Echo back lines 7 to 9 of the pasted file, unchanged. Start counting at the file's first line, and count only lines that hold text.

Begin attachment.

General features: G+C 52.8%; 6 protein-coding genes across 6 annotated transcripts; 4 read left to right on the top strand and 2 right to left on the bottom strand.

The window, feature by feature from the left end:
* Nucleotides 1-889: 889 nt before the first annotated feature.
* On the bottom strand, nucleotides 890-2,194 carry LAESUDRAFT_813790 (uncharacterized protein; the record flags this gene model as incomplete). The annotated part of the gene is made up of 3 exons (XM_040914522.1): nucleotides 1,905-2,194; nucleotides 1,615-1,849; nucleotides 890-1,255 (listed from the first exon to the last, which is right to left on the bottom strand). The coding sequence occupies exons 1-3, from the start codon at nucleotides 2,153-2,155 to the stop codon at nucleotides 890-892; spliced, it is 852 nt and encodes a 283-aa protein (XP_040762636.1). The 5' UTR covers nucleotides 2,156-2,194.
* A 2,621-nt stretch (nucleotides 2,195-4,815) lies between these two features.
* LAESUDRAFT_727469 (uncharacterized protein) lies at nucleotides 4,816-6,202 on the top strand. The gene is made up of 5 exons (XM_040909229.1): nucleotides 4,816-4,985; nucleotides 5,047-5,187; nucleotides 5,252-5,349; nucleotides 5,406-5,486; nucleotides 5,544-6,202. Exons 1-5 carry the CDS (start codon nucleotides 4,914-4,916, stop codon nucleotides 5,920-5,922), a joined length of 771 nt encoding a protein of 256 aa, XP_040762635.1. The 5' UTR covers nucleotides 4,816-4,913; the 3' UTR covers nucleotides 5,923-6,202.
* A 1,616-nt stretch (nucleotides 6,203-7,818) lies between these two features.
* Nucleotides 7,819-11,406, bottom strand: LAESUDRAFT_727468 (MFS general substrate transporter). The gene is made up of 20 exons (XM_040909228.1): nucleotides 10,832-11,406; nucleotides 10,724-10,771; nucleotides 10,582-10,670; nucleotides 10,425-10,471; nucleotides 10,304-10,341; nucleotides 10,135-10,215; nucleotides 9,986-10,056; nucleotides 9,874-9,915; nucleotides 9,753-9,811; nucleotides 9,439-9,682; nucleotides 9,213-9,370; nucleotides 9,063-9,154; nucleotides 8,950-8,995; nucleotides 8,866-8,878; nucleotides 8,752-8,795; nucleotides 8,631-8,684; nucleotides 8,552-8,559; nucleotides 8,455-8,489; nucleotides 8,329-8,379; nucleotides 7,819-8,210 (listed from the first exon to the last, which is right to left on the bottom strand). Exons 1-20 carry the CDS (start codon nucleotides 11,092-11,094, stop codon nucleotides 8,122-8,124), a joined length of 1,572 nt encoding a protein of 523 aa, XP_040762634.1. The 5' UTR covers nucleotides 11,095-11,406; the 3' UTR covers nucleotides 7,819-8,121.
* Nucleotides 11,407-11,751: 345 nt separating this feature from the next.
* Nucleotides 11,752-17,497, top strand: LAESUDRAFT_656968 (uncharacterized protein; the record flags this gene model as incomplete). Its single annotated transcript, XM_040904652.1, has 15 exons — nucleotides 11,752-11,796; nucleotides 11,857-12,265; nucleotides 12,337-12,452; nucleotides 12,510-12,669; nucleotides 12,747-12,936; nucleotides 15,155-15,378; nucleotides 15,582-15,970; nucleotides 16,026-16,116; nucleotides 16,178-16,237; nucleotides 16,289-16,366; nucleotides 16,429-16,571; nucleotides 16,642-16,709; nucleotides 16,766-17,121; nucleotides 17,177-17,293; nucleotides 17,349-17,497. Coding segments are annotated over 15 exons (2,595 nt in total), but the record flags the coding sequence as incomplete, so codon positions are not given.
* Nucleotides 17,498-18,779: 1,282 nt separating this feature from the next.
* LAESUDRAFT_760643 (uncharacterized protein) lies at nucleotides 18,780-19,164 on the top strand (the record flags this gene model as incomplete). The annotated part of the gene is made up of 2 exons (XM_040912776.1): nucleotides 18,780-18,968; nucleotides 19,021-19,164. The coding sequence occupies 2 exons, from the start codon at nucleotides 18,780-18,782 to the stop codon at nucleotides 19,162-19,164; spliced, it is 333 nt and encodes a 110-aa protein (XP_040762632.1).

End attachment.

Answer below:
* A 1,616-nt stretch (nucleotides 6,203-7,818) lies between these two features.
* Nucleotides 7,819-11,406, bottom strand: LAESUDRAFT_727468 (MFS general substrate transporter). The gene is made up of 20 exons (XM_040909228.1): nucleotides 10,832-11,406; nucleotides 10,724-10,771; nucleotides 10,582-10,670; nucleotides 10,425-10,471; nucleotides 10,304-10,341; nucleotides 10,135-10,215; nucleotides 9,986-10,056; nucleotides 9,874-9,915; nucleotides 9,753-9,811; nucleotides 9,439-9,682; nucleotides 9,213-9,370; nucleotides 9,063-9,154; nucleotides 8,950-8,995; nucleotides 8,866-8,878; nucleotides 8,752-8,795; nucleotides 8,631-8,684; nucleotides 8,552-8,559; nucleotides 8,455-8,489; nucleotides 8,329-8,379; nucleotides 7,819-8,210 (listed from the first exon to the last, which is right to left on the bottom strand). Exons 1-20 carry the CDS (start codon nucleotides 11,092-11,094, stop codon nucleotides 8,122-8,124), a joined length of 1,572 nt encoding a protein of 523 aa, XP_040762634.1. The 5' UTR covers nucleotides 11,095-11,406; the 3' UTR covers nucleotides 7,819-8,121.
* Nucleotides 11,407-11,751: 345 nt separating this feature from the next.